--- On Thu, 15/10/09, Richard Hainsworth <rich...@rusrating.ru> wrote:

> From: Richard Hainsworth <rich...@rusrating.ru>
> > Basically, the problem they have is this "T1" (Trait
> 1) and "T2" each implement a public "x()" method and other
> methods in T1 and T2 rely on their respective versions of
> x() and trying to rely on another version breaks those
> methods. When class "C" tries to compose these roles, it has
> a problem.  It can't exclude one "x()" because that
> breaks the role which needs the excluded x().  It can't
> override x() because you'll likely break both roles. 
> You *could* (this wasn't explained in the paper) extract
> those methods into C::x(), check your callers and dispatch
> as appropriate, but that would get very problematic,
> particularly with roles composed of other roles.
> > <snip>
> > How would Perl 6 approach this issue?
> >   
> S14 states:
> "Roles may be composed into a class at compile time, in
> which case you get automatic detection of conflicting
> methods. A role may also be mixed into a class or object at
> run time to produce an anonymous derived class with extra
> capabilities, but in this case conflicting methods are
> overridden by the new role silently. In either case, a class
> is necessary for instantiation--a role may not be directly
> instantiated."
> This indicates to me that for perl6 the conflict is
> detected and reported to the programmer to resolve. The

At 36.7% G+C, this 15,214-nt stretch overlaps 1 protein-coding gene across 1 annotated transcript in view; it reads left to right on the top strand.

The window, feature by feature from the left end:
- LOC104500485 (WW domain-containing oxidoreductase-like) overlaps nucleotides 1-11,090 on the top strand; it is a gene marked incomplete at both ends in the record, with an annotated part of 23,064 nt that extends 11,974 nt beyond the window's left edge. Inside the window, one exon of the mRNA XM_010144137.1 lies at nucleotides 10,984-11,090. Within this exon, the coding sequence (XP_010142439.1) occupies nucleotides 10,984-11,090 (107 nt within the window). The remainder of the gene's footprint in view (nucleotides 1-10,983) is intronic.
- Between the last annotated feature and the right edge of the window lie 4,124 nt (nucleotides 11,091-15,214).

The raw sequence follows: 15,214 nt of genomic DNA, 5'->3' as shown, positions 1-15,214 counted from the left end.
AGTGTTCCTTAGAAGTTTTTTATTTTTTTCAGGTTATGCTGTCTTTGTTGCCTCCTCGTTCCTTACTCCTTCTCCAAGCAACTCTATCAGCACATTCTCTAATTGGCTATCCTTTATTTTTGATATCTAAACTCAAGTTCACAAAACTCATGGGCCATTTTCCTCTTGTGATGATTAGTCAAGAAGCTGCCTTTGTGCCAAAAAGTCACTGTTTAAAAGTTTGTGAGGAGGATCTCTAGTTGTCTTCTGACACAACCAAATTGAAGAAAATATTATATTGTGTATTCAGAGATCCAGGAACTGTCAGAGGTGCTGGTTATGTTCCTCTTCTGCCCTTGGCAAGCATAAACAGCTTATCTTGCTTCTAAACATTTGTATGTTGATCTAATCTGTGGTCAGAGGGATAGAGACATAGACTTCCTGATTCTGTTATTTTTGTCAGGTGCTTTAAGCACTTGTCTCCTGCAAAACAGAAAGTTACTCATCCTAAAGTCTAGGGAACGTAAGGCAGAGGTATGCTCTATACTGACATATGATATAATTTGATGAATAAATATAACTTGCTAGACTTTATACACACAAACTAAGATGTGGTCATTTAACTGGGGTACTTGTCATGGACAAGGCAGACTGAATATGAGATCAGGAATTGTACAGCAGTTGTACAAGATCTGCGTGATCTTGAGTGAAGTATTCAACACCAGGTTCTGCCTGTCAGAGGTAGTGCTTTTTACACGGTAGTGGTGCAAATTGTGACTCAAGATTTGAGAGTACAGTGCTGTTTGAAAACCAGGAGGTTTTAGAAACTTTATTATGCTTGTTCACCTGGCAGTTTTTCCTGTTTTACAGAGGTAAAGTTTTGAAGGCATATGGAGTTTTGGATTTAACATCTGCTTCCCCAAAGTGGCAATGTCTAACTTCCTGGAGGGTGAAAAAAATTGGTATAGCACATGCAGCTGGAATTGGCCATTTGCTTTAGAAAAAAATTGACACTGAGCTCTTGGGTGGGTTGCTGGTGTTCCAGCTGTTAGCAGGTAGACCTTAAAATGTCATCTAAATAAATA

> compiler is not required to resolve the conflict.
> Later S14 has:
> "There are several ways to solve method conflicts. The
> first is simply to write a class method that overrides the
> conflicting role methods, perhaps figuring out which role
> method to call.
> Am I wrong in thinking the spec answers the question?

Reading the paper I linked to could help to clarify the issue.  In short, there 
are times under my current understanding of roles where you *can't* resolve the 
conflicts.  Two roles, each providing and dependent upon a method x(), such 
that if either tries to use the other's "x()", the code will fail. Thus, you 
cannot choose one x() over the other.

"frozen" traits suggests that the composing class determine which x() it wants 
and statically binding the other x() to its role, thus guaranteeing that no 
role can get the wrong x(), but still allowing classes full control over their 

I need to read the other responses more closely to understand their reasoning.  
So far, they seem wrong to me, but that's probably because I'm not reading them 
closely enough.

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